Instant gratification (we all recognize that phrase) in modern culture is now being realized via the instant construction of a house (won’t go into energy consumption to produce the plastic materials), designer food or other “produced” items from 3D printers. “Instant” healthcare is just another take on the concept and government has been feeding the populace on the lie of its affordability for years now.
But this is the reality—instantaneous creation of homes, steaks, clothing and healthcare result in no responsibility, no earning and no accomplishment. The universal consequence? There’s no appreciation for anything. What is created is no confidence and, ultimately, the acceptance of individual failure which feeds dependence.
And general dependence on government seems to be the outcome most members of Congress are promoting despite what they say publicly. The whole non-repeal of Obamacare serves as testament to this point.
The morning of St. Patrick’s Day, President Trump made a statement that he and some 20 members of Congress had reached an agreement of how best to enact the Ryan so-called replacement plan of the self-destructing Obamacare. Although their compromise has yet to be unveiled, it is a marvel to observers, such as our legal researcher Toddy Littman, that the Speaker of the House has not identified and employed the simplest and most effective Constitutional removal of the whole misnamed and ill-fated Affordable Care Act.
Not enjoying the genius insight Littman possesses, the solution offered in my previous columns pales next to the elegant beauty of his suggestion which, in fact, is related to what he originally told Speaker Boehner in 2011.
In response to a retweet of Representative Thomas Massie’s comment that Ryan’s American Health Care Act is a “stinking pile of garbage,” Littman replied with common, constitutional sense (not that Congress functions accordingly) on March 16, 2017…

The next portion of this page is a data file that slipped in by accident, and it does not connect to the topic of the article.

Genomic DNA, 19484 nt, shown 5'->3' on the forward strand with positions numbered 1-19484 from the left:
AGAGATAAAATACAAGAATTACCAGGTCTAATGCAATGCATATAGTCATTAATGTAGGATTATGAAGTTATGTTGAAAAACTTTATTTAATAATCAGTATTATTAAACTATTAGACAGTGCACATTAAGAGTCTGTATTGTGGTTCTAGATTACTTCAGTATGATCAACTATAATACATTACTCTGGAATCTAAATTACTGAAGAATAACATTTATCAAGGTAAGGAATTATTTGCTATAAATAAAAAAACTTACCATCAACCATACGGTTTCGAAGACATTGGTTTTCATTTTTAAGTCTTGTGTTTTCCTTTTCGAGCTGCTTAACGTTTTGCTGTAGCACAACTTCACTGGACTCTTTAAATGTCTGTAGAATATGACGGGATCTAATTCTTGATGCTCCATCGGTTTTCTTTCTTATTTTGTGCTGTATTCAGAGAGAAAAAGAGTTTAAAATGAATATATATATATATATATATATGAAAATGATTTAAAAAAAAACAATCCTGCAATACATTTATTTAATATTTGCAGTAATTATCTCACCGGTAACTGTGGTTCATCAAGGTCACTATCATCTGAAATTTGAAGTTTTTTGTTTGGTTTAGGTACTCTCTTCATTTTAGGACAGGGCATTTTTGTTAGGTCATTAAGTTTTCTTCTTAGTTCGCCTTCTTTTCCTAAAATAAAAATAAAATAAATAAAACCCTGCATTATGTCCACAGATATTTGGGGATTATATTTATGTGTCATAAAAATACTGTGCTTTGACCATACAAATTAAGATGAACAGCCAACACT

@GoldBaron08 That’s what the SCOTUS ruling O’care is a tax meant, unconstitutional passage.
Did everyone get that? The fact that the mandate, which the Senate tried to call a “fine” was redefined by SCOTUS’ ruling, thanks to Chief Justice John Roberts, as a tax. In so doing, it actually nullified the reconciliation passage of the original ACA as unconstitutional.
The action taken by the Supreme Court created the opportunity for the Speaker of the House to officially strike the legislation from the record. Why, then, are the republicans playing this game of repealing Obamacare while not really repealing it at all but entrenching it? As the current legislation stands, it leaves in place the exchanges and the ultimate power of the Secretary of the Health and Human Services to guide and change healthcare according to the whim of whatever party happens to be in power. For the moment, we have a republican administration that is beholden to shrinking government but if the whole legislation’s structure is not gutted and repealed, as soon as a democrat administration is voted in, the regulations will be reinstated.
Congress has allowed this charade to go on for seven years, refusing to take any action that would result in removal of the legislation. Previous repeal votes were little more than window dressing in that the republicans knew then President Obama would never sign those bills. Except for a small minority of conscientious legislators in the House and the Senate, it appears that most lawmakers are perfectly content to lord it over the rest of American citizenry by locking up control of a sixth of the economy.
This is the problem with Washington, D.C. The establishment insiders have mucked up governance with overblown rules and contentions that only they have the ability to understand and manage legislation. The smokescreen has worked for too many years. Educational institutions have propagated the lie until average graduates believe they are powerless to think for themselves or understand the plain language of the Constitution without having it “interpreted” for them by those more knowledgeable.
It’s time voices from the gallery were heard and recognized. With the help of an 1828 Webster’s dictionary to ascertain the meaning of words at the time of the Constitution’s penning, we have more clarity of that document’s purpose and application than most senators, representatives and appointed bureaucrats seated in D.C. The only way “instant” is utilized in the People’s vocabulary is to invoke a response from our legislators. Camouflaging legislation and foot-dragging in an attempt to distract our attention no longer works. We have to ask why republican leadership is making the delivery of the last gasps of a dying Obamacare so complicated.
Former newspaper publisher, A. Dru Kristenev, grew up in the publishing industry working every angle of a paper, from ad composition and sales, to personnel management, copy writing, and overseeing all editorial content. During her tenure as a news professional, Kristenev traveled internationally as both a representative of the paper and non-profit organizations.
Since 2007, Kristenev has authored four fact-filled political suspense novels, the Baron Series, and two non-fiction books, all available on Amazon.
ChangingWind (changingwind.org) is a solutions-centered Christian ministry.
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